Seven European producers of kraftliner and testliner are investing heavily to supply the corrugating industry.
Based on the Nordic forests, SCA Obbola in Sweden and Stora Enso Oulu are building new capacities for kraftliner products whereas four German manufacturers and one Italian is investing in production of recycle based testliner and fluting. Since 2018 and over the next few years about 725,000 tonnes of kraftliner and about 3.2 million tonnes of testliner and fluting will gradually reach the market.
SCA Obbola in northern Sweden is halfway through a project which will result in the erection of the world’s biggest kraftliner machine with a capacity of 725,000 tonnes and closure of the existing forty-year-old 450,000 tonnes kraftliner machine. It is a four-year project ending in 2023 and in addition to the new kraftliner machine and its building also contains e.g. a new lime kiln and an OCC plant. PM2 will start operations in the first quarter of 2023 and is expected to have a three-year ramp-up period until full capacity in 2026. The whole investment, including necessary reinvestments in Obbola, is 7.5 billion SEK and the net capacity increase will be 275,000 tonnes of brown kraftliner.
In 2015 Stora Enso converted the paper machine in Varkaus, Finland, from woodfree uncoated to kraftliner and white top. The investment was 110 million EUR and the capacity is 390,000 tonnes. The next step was taken when Stora Enso 2019 announced to cease production of coated woodfree in Oulu, close one paper machine and convert the other to production of kraftliner and white top. The effect is that 1.08 million tonnes of coated woodfree has left the market, temporarily lightening the burden for remaining producers. The converted 9 m wide paper machine will start at the end of this year or beginning of next and will have a capacity of 450,000 tonnes of kraftliner and white top liner. The whole investment is about 350 million EUR and the planned ramp-up period is four years.
Germany seems to be the hot spot in Europe when it comes to investments in brown and white testliner and fluting capacity. LEIPA Georg Leinfelder, Papierfabrik Palm, Hamburger Containerboard and Progroup, all family-owned, are aggressively investing in increased production. In 2016 LEIPA Georg Leinfelder bought UPM’s mill in Schwedt to convert it from newsprint to production of testliner. A 9.2 m wide newsprint machine was rebuilt by Valmet and taken into operation in 2018 for production of coated and uncoated testliner. The mill has now two testliner machines with a capacity of 700,000 tonnes.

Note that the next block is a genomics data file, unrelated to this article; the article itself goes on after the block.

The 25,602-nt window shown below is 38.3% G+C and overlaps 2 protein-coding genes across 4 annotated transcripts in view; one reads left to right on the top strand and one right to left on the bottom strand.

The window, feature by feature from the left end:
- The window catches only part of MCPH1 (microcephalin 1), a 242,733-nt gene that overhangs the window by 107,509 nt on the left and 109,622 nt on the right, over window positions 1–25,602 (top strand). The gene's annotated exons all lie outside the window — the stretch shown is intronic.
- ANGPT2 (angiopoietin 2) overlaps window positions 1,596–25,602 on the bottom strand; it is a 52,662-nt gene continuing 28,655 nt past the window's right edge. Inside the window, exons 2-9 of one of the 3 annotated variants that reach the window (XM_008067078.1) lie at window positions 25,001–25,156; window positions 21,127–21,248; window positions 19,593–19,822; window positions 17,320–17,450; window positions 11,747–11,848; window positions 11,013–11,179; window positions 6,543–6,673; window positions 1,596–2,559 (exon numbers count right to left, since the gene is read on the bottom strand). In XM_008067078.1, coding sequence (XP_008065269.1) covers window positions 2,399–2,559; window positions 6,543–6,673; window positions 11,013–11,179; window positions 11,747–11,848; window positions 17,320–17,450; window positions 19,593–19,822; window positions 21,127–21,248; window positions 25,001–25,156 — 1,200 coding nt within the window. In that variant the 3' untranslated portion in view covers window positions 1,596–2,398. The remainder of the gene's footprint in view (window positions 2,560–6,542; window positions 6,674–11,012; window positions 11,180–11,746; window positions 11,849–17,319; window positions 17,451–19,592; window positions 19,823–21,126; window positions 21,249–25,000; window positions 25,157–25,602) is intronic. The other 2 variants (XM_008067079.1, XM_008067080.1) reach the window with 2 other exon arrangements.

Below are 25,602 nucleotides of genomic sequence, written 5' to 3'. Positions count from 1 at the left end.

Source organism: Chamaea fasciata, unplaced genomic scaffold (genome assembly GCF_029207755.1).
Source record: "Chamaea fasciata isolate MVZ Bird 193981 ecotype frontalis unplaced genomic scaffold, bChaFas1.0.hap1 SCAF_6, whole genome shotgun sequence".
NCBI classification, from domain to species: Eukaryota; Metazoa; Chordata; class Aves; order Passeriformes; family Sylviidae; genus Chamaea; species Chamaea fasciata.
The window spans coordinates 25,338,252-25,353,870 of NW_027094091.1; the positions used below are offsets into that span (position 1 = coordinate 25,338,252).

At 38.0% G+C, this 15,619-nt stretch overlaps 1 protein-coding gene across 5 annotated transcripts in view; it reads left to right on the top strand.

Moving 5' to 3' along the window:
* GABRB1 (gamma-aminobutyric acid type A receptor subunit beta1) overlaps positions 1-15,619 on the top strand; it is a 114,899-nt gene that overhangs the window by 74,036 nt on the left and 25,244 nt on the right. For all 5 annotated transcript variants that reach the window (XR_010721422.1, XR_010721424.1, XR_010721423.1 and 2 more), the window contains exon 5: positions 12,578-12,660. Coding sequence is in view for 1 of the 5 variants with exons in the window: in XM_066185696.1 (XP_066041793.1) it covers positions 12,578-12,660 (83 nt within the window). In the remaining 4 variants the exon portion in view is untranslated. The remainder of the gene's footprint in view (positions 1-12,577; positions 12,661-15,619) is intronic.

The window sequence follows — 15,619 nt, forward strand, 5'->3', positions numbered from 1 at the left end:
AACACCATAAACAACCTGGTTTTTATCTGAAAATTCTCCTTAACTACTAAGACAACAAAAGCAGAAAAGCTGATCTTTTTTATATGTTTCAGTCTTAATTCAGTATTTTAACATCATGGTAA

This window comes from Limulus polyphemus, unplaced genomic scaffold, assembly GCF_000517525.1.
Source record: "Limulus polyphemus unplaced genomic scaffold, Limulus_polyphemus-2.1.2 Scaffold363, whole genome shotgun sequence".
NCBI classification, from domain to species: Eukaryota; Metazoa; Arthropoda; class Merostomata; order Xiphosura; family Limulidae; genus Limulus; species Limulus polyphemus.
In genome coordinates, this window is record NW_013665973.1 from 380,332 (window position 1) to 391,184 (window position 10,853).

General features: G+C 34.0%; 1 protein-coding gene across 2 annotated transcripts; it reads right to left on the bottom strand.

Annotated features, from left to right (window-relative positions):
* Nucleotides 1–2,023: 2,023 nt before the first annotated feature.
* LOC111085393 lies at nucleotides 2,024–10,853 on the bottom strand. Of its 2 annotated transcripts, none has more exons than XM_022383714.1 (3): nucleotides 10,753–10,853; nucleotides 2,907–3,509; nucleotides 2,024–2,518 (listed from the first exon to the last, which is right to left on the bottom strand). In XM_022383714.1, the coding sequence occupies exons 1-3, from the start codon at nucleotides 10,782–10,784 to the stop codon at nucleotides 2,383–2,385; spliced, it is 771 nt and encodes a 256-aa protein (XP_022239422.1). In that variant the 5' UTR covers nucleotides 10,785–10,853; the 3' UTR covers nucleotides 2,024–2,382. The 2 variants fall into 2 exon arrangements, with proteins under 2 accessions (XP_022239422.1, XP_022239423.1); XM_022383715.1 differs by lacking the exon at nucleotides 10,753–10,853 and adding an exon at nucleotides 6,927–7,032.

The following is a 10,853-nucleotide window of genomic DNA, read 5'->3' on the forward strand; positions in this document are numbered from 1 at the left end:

Papierfabrik Palm, with roots going back to 1872 when August Palm started papermaking on a second-hand paper machine, is today with five paper mills and 28 corrugated board plants a big actor. Their biggest paper mill so far is in Würth where one 10.3 m wide testliner machine has a capacity of 650,000 tonnes. However, since last year a three-year project in their paper mill in Aalen Neukochen is going on in which three older paper machines will be replaced by one 750,000 tonnes and 11.7 m wide testliner machine. Once the older machines are closed and the new one is up and running the mill’s net capacity increase will be 370,000 tonnes. The whole investment is 500 million EUR and the start-up will be during 2022.
Hamburger Rieger, part of the Austrian Prinzhorn Group, has recently taken a new paper machine in their Spremberg mill into operation for production of white and brown testliner. The PM2 is 7.8 m wide and has a capacity of 500,000 tonnes. Like with the Papierfabrik Palm project, Valmet has delivered the paper machine and Voith the stock preparation lines. The investment cost is 370 million EUR and the mill now has a total capacity of 850,000 tonnes brown and white testliner.
Progroup is a fairly new and fast-growing producer of testliner, fluting and corrugated board. The group took its third paper mill into operation last August. The mill, located in Sandersdorf-Brehna, has a 9.2 m wide testliner machine supplied by Voith with a capacity of 750,000 tonnes as a result of the 465 million EUR investment. Progoup’s total paper capacity is therefore 1.85 million tonnes of testliner and fluting.
As with Stora Enso which in Oulu and Varkaus went from graphical papers to kraftliner products, Burgo, the Italian manufacturer of printing papers, has converted two paper mills into testliner and fluting. The first one was converted 2018 in Avezzano mill where a 5.2 m wide machine now has a capacity of 200,000 tonnes of testliner and fluting. Last year a 9.8 m wide LWC machine in the Verzuolo mill stopped production of LWC and was converted to testliner and fluting with a capacity of 500,000 tonnes.
Although it is already running for two years it is also worth mentioning that International Paper in 2016 bought Holmen’s Spanish newsprint mill Papelera Peninsular. The mill has one 9.65 m wide paper machine which in 2018 was converted to testliner and fluting. Its capacity is 400.000 tonnes of these products.
It seems quite clear that there is strong determination and capital available to invest in liner and fluting, not least based on recycled packaging papers but also based on Nordic virgin fibres. With the risk of missing a project an estimate of total investments from 2018 to 2023 would be in the region of three billion EUR. Here one can really talk about belief in the future!
Sören Back has been working in the Swedish pulp and paper industry since 1976. With an M.Sc. in chemistry with focus on in pulp and paper technology the career spans from production control, product development, sales and marketing to communications, including PR, primarily in managerial positions. Over the years Sören has worked for MoDo Paper, M-real, now Metsä Board, and SP Processum but is now running his own business, SB Kommunikation AB, as freelance writer and communications consultant with customers mainly within the pulp and paper industry.